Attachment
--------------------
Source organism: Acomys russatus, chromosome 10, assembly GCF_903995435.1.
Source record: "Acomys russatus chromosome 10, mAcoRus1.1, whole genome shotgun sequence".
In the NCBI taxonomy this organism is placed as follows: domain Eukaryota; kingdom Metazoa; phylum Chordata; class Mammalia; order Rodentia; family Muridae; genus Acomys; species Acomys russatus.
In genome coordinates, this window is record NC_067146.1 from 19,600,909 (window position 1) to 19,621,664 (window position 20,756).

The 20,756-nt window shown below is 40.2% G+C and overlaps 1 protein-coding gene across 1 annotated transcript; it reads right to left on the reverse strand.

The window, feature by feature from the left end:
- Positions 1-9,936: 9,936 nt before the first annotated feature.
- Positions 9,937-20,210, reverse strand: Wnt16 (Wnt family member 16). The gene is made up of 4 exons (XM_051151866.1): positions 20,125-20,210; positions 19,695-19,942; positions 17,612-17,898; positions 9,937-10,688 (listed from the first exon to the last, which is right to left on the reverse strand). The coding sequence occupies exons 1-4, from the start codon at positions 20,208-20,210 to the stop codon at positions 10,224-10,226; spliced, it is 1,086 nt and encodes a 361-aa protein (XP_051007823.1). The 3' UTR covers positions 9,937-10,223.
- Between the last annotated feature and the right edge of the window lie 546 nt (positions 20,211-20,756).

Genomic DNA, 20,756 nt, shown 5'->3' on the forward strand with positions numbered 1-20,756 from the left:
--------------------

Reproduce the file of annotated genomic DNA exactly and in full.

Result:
Source organism: Acomys russatus, chromosome 10, assembly GCF_903995435.1.
Source record: "Acomys russatus chromosome 10, mAcoRus1.1, whole genome shotgun sequence".
In the NCBI taxonomy this organism is placed as follows: domain Eukaryota; kingdom Metazoa; phylum Chordata; class Mammalia; order Rodentia; family Muridae; genus Acomys; species Acomys russatus.
In genome coordinates, this window is record NC_067146.1 from 19,600,909 (window position 1) to 19,621,664 (window position 20,756).

The 20,756-nt window shown below is 40.2% G+C and overlaps 1 protein-coding gene across 1 annotated transcript; it reads right to left on the reverse strand.

The window, feature by feature from the left end:
- Positions 1-9,936: 9,936 nt before the first annotated feature.
- Positions 9,937-20,210, reverse strand: Wnt16 (Wnt family member 16). The gene is made up of 4 exons (XM_051151866.1): positions 20,125-20,210; positions 19,695-19,942; positions 17,612-17,898; positions 9,937-10,688 (listed from the first exon to the last, which is right to left on the reverse strand). The coding sequence occupies exons 1-4, from the start codon at positions 20,208-20,210 to the stop codon at positions 10,224-10,226; spliced, it is 1,086 nt and encodes a 361-aa protein (XP_051007823.1). The 3' UTR covers positions 9,937-10,223.
- Between the last annotated feature and the right edge of the window lie 546 nt (positions 20,211-20,756).

Genomic DNA, 20,756 nt, shown 5'->3' on the forward strand with positions numbered 1-20,756 from the left: